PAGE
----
The health care reform bill authorizes a new program called Cures Acceleration Network to help speed up new drugs for rare and neglected diseases. What role will NIH have in CAN?
The Cures Acceleration Network, which is authorized but not yet appropriated, would provide an integrated and very rapidly moving DARPA-like effort to stimulate therapeutic development, not just for rare diseases but for all diseases that are currently not getting the attention they deserve in the private sector. NIH will administer the grants for the program.
What is the impact of the health care reform bill’s giving NIH a broader role in translational science?
We are trying to figure out exactly how to organize this translational effort. We are very excited about that opportunity because the time is right to invest in those kinds of translational programs. While I think this is not going to dramatically shift the emphasis as far as where the dollars go across our portfolio, I think the translational part will be particularly interesting to watch in the next few years.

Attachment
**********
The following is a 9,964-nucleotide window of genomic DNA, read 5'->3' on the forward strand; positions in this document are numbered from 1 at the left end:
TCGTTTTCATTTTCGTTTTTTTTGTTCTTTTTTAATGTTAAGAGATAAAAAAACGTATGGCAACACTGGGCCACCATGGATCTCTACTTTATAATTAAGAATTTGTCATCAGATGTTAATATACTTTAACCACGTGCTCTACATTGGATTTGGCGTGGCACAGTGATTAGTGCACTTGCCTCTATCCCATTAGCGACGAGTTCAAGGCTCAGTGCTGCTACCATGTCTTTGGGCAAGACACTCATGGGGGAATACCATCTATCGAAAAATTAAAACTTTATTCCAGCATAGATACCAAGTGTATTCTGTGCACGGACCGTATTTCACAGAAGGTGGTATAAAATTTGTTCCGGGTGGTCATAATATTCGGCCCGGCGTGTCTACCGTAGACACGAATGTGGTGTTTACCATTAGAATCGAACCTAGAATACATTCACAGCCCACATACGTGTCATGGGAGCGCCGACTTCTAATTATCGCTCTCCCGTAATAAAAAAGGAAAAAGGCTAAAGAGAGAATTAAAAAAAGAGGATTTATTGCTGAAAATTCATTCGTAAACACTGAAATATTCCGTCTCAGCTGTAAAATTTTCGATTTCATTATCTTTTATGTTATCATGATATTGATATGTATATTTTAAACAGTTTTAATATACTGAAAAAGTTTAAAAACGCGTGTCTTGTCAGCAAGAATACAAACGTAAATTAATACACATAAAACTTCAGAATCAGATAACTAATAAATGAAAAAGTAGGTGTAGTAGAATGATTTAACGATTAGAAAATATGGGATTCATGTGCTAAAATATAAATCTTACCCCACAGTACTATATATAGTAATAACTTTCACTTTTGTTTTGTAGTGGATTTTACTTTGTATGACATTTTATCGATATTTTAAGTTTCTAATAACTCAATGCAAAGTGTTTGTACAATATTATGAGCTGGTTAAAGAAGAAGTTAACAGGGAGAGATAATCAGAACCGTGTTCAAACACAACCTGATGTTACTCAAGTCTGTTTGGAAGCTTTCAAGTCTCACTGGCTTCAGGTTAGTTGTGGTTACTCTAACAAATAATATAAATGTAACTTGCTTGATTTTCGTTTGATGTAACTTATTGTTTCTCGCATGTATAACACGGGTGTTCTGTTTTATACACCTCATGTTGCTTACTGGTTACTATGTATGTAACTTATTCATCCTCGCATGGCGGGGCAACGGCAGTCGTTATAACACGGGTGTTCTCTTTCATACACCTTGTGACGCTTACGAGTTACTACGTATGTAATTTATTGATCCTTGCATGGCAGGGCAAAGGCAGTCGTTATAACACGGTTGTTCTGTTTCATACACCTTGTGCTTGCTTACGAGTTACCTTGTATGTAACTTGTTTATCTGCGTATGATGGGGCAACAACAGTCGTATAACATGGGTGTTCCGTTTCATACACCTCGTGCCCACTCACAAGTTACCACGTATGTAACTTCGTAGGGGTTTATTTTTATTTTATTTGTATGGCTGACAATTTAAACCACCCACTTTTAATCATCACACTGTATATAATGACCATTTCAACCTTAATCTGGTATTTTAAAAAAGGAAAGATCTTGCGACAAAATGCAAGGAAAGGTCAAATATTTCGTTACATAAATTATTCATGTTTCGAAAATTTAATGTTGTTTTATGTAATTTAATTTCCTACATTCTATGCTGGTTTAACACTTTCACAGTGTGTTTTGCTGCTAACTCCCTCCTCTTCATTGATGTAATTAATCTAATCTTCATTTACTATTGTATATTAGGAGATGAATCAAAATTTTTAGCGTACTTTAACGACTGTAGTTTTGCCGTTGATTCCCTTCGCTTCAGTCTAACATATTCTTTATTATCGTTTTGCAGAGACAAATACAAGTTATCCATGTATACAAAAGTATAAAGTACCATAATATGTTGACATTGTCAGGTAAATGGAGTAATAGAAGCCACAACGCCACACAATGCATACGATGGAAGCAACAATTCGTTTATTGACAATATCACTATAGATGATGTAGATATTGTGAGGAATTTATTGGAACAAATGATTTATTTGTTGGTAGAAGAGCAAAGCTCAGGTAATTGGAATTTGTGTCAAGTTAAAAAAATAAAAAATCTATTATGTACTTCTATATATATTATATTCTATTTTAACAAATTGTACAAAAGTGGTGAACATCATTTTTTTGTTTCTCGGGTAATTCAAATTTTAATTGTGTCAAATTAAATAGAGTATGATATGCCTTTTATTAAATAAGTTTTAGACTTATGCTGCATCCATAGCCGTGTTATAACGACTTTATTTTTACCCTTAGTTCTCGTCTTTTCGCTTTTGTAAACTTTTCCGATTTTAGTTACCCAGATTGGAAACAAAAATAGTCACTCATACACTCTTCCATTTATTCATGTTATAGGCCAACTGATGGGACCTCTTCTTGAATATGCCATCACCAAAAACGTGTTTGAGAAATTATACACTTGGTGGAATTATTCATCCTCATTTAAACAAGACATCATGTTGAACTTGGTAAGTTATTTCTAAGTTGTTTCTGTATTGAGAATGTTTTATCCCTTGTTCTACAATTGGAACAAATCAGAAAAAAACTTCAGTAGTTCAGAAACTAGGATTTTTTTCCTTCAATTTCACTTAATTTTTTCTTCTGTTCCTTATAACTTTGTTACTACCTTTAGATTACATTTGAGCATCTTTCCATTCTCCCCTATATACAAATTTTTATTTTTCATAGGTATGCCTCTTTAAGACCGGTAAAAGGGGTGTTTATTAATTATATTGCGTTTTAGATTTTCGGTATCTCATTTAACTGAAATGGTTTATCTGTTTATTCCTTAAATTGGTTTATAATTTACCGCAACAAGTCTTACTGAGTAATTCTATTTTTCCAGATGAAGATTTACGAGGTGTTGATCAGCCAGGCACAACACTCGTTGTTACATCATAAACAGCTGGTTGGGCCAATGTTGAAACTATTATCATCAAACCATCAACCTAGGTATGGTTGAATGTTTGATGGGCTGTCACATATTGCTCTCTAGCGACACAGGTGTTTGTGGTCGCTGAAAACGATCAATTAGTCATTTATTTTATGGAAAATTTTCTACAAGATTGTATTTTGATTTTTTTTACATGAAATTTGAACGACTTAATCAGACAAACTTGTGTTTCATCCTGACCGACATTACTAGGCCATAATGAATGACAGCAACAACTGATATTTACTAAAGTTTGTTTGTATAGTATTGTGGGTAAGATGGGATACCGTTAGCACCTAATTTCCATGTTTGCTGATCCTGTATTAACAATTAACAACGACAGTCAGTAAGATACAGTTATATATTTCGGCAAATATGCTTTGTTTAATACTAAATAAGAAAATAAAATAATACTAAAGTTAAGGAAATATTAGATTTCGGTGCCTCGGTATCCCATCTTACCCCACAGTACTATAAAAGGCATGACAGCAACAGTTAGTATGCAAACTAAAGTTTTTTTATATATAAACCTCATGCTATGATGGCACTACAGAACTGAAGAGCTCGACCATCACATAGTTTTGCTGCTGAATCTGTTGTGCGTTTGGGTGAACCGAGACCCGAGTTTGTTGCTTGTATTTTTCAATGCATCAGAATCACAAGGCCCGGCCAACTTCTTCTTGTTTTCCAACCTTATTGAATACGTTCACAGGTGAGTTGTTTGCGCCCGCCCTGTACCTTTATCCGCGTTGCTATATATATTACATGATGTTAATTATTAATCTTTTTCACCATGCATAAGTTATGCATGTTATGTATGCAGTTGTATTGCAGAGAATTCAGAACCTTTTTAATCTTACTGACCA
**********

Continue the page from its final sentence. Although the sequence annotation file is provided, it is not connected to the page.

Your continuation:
NIH has teamed up with FDA to invest in regulatory science. What questions are researchers hoping to answer through that collaboration?
There are some great projects being proposed by researchers, which should enable FDA to be in a better position to figure out how to deal with some of the most recent developments in therapeutics. Some of the questions being asked include: How do you review clinical trials for very rare diseases when you can’t find hundreds of patients? How do you deal with a therapeutic that needs to be connected with a diagnostic to decide whether it is right for a particular patient with a particular disease? And how do you deal with cell-based therapies? Induced pluripotent stem cells are looking increasingly exciting for therapeutic applications, but there are complex questions about how to assess their safety and efficacy.